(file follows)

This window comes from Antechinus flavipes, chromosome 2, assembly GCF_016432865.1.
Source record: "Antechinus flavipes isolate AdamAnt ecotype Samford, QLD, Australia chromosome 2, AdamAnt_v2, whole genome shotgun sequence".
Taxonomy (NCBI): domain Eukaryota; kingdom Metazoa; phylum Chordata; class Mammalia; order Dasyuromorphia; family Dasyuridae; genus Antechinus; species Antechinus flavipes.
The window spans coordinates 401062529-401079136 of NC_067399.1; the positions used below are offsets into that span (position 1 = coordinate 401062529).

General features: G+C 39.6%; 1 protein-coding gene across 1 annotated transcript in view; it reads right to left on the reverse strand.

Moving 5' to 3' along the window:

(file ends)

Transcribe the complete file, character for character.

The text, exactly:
This window comes from Antechinus flavipes, chromosome 2, assembly GCF_016432865.1.
Source record: "Antechinus flavipes isolate AdamAnt ecotype Samford, QLD, Australia chromosome 2, AdamAnt_v2, whole genome shotgun sequence".
Taxonomy (NCBI): domain Eukaryota; kingdom Metazoa; phylum Chordata; class Mammalia; order Dasyuromorphia; family Dasyuridae; genus Antechinus; species Antechinus flavipes.
The window spans coordinates 401062529-401079136 of NC_067399.1; the positions used below are offsets into that span (position 1 = coordinate 401062529).

General features: G+C 39.6%; 1 protein-coding gene across 1 annotated transcript in view; it reads right to left on the reverse strand.

Moving 5' to 3' along the window: